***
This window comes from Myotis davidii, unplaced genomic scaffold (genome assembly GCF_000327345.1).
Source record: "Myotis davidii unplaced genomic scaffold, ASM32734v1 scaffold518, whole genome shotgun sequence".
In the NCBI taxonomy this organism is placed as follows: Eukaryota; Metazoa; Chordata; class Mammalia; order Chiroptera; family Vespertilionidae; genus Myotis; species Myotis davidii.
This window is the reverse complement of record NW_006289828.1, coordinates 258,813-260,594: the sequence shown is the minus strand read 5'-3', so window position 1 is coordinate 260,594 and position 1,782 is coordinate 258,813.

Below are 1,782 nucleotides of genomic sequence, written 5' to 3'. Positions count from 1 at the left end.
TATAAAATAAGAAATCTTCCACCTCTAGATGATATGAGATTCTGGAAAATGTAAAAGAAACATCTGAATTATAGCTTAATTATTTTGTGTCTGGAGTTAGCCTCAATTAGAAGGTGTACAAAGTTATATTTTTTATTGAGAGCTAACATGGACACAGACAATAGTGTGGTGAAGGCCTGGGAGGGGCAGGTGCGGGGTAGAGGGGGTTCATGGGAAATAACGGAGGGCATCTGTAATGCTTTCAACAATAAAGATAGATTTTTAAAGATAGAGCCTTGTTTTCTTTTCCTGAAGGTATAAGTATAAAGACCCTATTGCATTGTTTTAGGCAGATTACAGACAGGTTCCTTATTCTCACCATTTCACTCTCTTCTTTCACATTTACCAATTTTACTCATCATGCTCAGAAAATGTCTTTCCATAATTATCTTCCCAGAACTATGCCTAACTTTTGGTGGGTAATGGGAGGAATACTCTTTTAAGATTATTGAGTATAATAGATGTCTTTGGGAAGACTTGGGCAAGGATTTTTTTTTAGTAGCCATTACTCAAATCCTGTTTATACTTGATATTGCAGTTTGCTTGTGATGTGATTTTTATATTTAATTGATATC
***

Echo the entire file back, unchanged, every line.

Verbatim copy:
This window comes from Myotis davidii, unplaced genomic scaffold (genome assembly GCF_000327345.1).
Source record: "Myotis davidii unplaced genomic scaffold, ASM32734v1 scaffold518, whole genome shotgun sequence".
In the NCBI taxonomy this organism is placed as follows: Eukaryota; Metazoa; Chordata; class Mammalia; order Chiroptera; family Vespertilionidae; genus Myotis; species Myotis davidii.
This window is the reverse complement of record NW_006289828.1, coordinates 258,813-260,594: the sequence shown is the minus strand read 5'-3', so window position 1 is coordinate 260,594 and position 1,782 is coordinate 258,813.

Below are 1,782 nucleotides of genomic sequence, written 5' to 3'. Positions count from 1 at the left end.
TATAAAATAAGAAATCTTCCACCTCTAGATGATATGAGATTCTGGAAAATGTAAAAGAAACATCTGAATTATAGCTTAATTATTTTGTGTCTGGAGTTAGCCTCAATTAGAAGGTGTACAAAGTTATATTTTTTATTGAGAGCTAACATGGACACAGACAATAGTGTGGTGAAGGCCTGGGAGGGGCAGGTGCGGGGTAGAGGGGGTTCATGGGAAATAACGGAGGGCATCTGTAATGCTTTCAACAATAAAGATAGATTTTTAAAGATAGAGCCTTGTTTTCTTTTCCTGAAGGTATAAGTATAAAGACCCTATTGCATTGTTTTAGGCAGATTACAGACAGGTTCCTTATTCTCACCATTTCACTCTCTTCTTTCACATTTACCAATTTTACTCATCATGCTCAGAAAATGTCTTTCCATAATTATCTTCCCAGAACTATGCCTAACTTTTGGTGGGTAATGGGAGGAATACTCTTTTAAGATTATTGAGTATAATAGATGTCTTTGGGAAGACTTGGGCAAGGATTTTTTTTTAGTAGCCATTACTCAAATCCTGTTTATACTTGATATTGCAGTTTGCTTGTGATGTGATTTTTATATTTAATTGATATC